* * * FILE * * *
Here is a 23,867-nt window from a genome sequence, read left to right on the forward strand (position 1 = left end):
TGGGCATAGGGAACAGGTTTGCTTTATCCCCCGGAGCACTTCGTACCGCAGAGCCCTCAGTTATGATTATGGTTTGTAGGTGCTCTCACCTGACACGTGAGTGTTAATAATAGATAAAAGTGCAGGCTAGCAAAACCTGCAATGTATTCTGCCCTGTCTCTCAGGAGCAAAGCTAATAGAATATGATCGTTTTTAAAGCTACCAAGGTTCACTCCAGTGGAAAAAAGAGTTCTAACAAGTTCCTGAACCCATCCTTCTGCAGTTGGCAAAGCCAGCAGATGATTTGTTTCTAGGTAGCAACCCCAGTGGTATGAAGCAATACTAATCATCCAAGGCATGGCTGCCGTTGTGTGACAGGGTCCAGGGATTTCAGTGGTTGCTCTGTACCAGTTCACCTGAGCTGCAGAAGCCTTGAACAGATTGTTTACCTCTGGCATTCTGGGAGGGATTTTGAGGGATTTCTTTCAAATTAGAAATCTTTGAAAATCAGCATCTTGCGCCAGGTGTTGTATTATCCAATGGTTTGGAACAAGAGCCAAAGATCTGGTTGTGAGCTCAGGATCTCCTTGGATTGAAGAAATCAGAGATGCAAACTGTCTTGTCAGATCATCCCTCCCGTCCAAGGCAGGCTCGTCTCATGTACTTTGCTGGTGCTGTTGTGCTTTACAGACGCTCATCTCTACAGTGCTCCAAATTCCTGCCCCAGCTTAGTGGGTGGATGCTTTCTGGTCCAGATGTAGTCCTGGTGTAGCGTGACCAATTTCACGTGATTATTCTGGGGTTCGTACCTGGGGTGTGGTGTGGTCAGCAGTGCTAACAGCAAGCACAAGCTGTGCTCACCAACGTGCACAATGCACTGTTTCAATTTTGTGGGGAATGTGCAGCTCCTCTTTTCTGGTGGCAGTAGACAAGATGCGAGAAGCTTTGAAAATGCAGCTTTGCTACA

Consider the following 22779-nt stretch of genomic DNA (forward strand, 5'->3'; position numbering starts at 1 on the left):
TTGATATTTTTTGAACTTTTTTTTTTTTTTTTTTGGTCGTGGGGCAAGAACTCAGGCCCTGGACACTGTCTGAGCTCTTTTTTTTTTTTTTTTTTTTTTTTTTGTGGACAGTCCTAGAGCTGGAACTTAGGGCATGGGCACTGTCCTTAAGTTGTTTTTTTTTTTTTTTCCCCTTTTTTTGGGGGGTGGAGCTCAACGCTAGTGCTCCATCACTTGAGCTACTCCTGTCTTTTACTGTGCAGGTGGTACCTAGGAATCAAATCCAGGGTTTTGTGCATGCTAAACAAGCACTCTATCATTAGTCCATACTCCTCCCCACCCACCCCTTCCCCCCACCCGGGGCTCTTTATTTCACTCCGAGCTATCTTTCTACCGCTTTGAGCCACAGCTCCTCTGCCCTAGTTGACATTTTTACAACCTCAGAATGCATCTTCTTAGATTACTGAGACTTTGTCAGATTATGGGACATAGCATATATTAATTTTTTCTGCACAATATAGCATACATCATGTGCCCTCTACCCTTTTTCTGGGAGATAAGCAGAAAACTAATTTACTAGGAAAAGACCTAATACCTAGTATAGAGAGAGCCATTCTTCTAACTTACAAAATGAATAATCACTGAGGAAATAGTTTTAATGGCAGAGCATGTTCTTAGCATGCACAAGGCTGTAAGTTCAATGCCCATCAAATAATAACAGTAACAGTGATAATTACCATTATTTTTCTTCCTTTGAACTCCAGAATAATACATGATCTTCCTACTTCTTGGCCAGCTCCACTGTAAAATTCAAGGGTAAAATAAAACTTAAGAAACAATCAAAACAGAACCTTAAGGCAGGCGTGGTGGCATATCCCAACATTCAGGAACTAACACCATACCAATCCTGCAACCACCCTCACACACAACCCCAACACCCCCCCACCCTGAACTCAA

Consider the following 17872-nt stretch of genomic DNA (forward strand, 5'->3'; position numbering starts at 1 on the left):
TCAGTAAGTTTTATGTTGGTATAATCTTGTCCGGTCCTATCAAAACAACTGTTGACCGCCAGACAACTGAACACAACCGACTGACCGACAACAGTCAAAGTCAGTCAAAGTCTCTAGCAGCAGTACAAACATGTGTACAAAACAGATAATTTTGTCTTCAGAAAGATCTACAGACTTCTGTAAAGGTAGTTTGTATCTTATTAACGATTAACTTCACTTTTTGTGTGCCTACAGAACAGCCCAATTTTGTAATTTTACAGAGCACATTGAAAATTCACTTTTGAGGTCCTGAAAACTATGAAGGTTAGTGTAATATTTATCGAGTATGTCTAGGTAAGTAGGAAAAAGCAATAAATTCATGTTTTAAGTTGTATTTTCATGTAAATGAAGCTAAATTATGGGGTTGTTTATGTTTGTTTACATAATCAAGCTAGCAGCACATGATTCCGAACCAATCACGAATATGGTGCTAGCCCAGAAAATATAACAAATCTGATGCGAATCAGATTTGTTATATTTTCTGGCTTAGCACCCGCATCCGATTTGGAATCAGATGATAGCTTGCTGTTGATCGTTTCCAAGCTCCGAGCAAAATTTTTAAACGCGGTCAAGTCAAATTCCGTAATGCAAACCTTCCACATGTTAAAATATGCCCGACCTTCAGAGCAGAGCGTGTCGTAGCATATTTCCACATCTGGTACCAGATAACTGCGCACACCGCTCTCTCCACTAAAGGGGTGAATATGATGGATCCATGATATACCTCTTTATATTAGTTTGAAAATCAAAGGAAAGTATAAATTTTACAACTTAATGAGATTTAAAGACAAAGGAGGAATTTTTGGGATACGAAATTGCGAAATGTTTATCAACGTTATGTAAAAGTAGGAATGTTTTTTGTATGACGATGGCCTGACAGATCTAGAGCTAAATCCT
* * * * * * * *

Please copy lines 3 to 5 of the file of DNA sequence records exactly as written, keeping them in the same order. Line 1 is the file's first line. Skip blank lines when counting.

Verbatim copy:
Consider the following 22779-nt stretch of genomic DNA (forward strand, 5'->3'; position numbering starts at 1 on the left):
TTGATATTTTTTGAACTTTTTTTTTTTTTTTTTTGGTCGTGGGGCAAGAACTCAGGCCCTGGACACTGTCTGAGCTCTTTTTTTTTTTTTTTTTTTTTTTTTTGTGGACAGTCCTAGAGCTGGAACTTAGGGCATGGGCACTGTCCTTAAGTTGTTTTTTTTTTTTTTTCCCCTTTTTTTGGGGGGTGGAGCTCAACGCTAGTGCTCCATCACTTGAGCTACTCCTGTCTTTTACTGTGCAGGTGGTACCTAGGAATCAAATCCAGGGTTTTGTGCATGCTAAACAAGCACTCTATCATTAGTCCATACTCCTCCCCACCCACCCCTTCCCCCCACCCGGGGCTCTTTATTTCACTCCGAGCTATCTTTCTACCGCTTTGAGCCACAGCTCCTCTGCCCTAGTTGACATTTTTACAACCTCAGAATGCATCTTCTTAGATTACTGAGACTTTGTCAGATTATGGGACATAGCATATATTAATTTTTTCTGCACAATATAGCATACATCATGTGCCCTCTACCCTTTTTCTGGGAGATAAGCAGAAAACTAATTTACTAGGAAAAGACCTAATACCTAGTATAGAGAGAGCCATTCTTCTAACTTACAAAATGAATAATCACTGAGGAAATAGTTTTAATGGCAGAGCATGTTCTTAGCATGCACAAGGCTGTAAGTTCAATGCCCATCAAATAATAACAGTAACAGTGATAATTACCATTATTTTTCTTCCTTTGAACTCCAGAATAATACATGATCTTCCTACTTCTTGGCCAGCTCCACTGTAAAATTCAAGGGTAAAATAAAACTTAAGAAACAATCAAAACAGAACCTTAAGGCAGGCGTGGTGGCATATCCCAACATTCAGGAACTAACACCATACCAATCCTGCAACCACCCTCACACACAACCCCAACACCCCCCCACCCTGAACTCAA

Consider the following 17872-nt stretch of genomic DNA (forward strand, 5'->3'; position numbering starts at 1 on the left):